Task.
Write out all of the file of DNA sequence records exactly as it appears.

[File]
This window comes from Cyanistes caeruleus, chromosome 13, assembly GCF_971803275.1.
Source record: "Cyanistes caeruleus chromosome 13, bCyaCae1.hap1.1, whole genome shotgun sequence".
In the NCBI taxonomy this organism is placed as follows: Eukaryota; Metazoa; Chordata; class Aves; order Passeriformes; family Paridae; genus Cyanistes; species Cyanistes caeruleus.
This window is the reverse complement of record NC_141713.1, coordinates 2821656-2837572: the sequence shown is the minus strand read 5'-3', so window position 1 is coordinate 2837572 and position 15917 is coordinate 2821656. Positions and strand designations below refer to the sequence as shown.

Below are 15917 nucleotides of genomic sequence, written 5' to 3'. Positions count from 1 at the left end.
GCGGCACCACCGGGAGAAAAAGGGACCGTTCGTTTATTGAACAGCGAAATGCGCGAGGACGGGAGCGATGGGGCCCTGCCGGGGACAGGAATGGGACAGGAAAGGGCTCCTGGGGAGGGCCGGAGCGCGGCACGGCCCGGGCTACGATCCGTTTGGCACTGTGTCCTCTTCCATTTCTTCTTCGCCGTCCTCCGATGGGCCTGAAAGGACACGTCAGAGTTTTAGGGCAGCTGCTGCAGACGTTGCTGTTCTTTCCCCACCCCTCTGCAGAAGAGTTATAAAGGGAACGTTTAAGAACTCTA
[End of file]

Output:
This window comes from Cyanistes caeruleus, chromosome 13, assembly GCF_971803275.1.
Source record: "Cyanistes caeruleus chromosome 13, bCyaCae1.hap1.1, whole genome shotgun sequence".
In the NCBI taxonomy this organism is placed as follows: Eukaryota; Metazoa; Chordata; class Aves; order Passeriformes; family Paridae; genus Cyanistes; species Cyanistes caeruleus.
This window is the reverse complement of record NC_141713.1, coordinates 2821656-2837572: the sequence shown is the minus strand read 5'-3', so window position 1 is coordinate 2837572 and position 15917 is coordinate 2821656. Positions and strand designations below refer to the sequence as shown.

Below are 15917 nucleotides of genomic sequence, written 5' to 3'. Positions count from 1 at the left end.
GCGGCACCACCGGGAGAAAAAGGGACCGTTCGTTTATTGAACAGCGAAATGCGCGAGGACGGGAGCGATGGGGCCCTGCCGGGGACAGGAATGGGACAGGAAAGGGCTCCTGGGGAGGGCCGGAGCGCGGCACGGCCCGGGCTACGATCCGTTTGGCACTGTGTCCTCTTCCATTTCTTCTTCGCCGTCCTCCGATGGGCCTGAAAGGACACGTCAGAGTTTTAGGGCAGCTGCTGCAGACGTTGCTGTTCTTTCCCCACCCCTCTGCAGAAGAGTTATAAAGGGAACGTTTAAGAACTCTA